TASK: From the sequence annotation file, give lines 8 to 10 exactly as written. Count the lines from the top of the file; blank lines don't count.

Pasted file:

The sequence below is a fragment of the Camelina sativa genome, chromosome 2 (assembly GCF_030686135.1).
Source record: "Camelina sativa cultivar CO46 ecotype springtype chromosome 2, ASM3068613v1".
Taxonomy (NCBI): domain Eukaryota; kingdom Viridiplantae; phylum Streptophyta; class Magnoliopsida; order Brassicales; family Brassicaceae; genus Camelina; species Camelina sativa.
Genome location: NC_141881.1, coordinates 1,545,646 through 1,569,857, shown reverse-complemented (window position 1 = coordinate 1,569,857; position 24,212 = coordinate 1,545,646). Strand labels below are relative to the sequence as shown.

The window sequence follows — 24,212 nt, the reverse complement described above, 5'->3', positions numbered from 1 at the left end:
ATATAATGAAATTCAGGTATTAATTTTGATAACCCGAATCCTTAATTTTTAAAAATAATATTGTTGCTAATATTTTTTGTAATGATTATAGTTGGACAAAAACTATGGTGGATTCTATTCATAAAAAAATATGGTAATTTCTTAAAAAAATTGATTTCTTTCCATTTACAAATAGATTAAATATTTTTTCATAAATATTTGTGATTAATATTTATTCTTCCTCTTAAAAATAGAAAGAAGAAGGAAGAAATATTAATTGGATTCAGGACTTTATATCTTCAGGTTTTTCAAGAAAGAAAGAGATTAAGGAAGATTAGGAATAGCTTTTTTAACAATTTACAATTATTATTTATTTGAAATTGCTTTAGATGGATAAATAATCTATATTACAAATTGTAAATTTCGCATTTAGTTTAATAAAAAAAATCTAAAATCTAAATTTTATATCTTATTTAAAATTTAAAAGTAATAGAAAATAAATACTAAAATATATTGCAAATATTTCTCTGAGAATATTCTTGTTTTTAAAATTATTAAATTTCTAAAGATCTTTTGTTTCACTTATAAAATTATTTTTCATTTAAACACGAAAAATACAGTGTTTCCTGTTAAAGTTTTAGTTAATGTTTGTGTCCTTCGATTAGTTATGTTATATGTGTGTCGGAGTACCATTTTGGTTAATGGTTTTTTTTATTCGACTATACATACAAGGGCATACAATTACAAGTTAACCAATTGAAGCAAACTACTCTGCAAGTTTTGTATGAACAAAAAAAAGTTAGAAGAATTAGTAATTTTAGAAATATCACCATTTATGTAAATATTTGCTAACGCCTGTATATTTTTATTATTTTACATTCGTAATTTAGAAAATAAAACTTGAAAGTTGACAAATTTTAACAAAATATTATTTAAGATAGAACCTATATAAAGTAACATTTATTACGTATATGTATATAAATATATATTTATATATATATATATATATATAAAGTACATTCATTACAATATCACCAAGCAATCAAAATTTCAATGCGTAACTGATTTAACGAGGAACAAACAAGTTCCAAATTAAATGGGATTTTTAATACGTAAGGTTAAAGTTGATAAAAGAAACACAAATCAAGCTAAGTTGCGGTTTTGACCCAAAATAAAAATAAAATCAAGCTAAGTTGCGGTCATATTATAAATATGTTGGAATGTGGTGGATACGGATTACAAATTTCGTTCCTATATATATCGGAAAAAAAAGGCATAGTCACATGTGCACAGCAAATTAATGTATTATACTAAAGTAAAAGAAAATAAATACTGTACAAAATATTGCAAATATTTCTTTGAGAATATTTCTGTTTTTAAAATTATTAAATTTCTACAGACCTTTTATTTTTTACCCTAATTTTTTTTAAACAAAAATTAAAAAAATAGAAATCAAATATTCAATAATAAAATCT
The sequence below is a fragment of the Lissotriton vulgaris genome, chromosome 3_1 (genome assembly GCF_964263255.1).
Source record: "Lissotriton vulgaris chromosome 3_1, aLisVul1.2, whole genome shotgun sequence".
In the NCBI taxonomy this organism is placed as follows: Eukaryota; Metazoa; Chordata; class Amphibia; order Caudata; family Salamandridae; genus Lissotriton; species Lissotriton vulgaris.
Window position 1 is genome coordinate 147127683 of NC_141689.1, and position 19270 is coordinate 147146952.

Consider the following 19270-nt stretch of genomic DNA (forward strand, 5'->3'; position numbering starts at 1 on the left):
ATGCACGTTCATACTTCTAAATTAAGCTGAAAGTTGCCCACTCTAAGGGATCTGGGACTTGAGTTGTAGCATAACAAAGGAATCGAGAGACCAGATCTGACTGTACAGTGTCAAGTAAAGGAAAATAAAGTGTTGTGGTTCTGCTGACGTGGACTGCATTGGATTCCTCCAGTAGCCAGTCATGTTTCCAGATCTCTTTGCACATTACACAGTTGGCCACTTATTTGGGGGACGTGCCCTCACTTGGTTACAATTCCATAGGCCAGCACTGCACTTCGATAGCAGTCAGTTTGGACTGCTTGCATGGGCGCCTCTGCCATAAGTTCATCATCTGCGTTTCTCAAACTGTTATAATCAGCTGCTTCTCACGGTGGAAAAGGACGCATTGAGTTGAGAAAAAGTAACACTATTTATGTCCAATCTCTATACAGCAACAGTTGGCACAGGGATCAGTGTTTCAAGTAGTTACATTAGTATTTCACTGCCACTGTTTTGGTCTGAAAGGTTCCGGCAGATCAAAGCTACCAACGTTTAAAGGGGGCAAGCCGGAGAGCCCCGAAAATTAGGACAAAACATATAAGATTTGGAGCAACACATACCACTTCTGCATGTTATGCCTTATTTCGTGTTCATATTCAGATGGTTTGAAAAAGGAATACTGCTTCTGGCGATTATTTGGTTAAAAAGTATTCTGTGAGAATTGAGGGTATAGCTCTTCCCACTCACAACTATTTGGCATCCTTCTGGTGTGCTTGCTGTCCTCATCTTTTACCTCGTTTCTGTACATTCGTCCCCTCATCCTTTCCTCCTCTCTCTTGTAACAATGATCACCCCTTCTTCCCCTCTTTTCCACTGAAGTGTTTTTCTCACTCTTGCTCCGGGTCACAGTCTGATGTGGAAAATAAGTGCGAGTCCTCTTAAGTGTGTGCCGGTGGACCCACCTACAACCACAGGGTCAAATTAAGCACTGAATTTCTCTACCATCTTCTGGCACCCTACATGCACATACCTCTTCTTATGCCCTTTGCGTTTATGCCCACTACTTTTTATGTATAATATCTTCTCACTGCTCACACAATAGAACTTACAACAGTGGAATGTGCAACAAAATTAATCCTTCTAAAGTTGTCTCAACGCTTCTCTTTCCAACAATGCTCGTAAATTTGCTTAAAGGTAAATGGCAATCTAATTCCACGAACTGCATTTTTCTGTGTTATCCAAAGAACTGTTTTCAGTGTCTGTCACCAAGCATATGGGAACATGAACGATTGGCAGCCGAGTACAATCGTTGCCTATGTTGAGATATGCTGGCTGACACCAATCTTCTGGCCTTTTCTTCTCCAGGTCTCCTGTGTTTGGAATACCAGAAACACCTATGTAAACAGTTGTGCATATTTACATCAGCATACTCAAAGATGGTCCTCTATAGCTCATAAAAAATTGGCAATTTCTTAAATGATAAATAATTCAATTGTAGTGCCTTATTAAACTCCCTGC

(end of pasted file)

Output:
Source record: "Lissotriton vulgaris chromosome 3_1, aLisVul1.2, whole genome shotgun sequence".
In the NCBI taxonomy this organism is placed as follows: Eukaryota; Metazoa; Chordata; class Amphibia; order Caudata; family Salamandridae; genus Lissotriton; species Lissotriton vulgaris.
Window position 1 is genome coordinate 147127683 of NC_141689.1, and position 19270 is coordinate 147146952.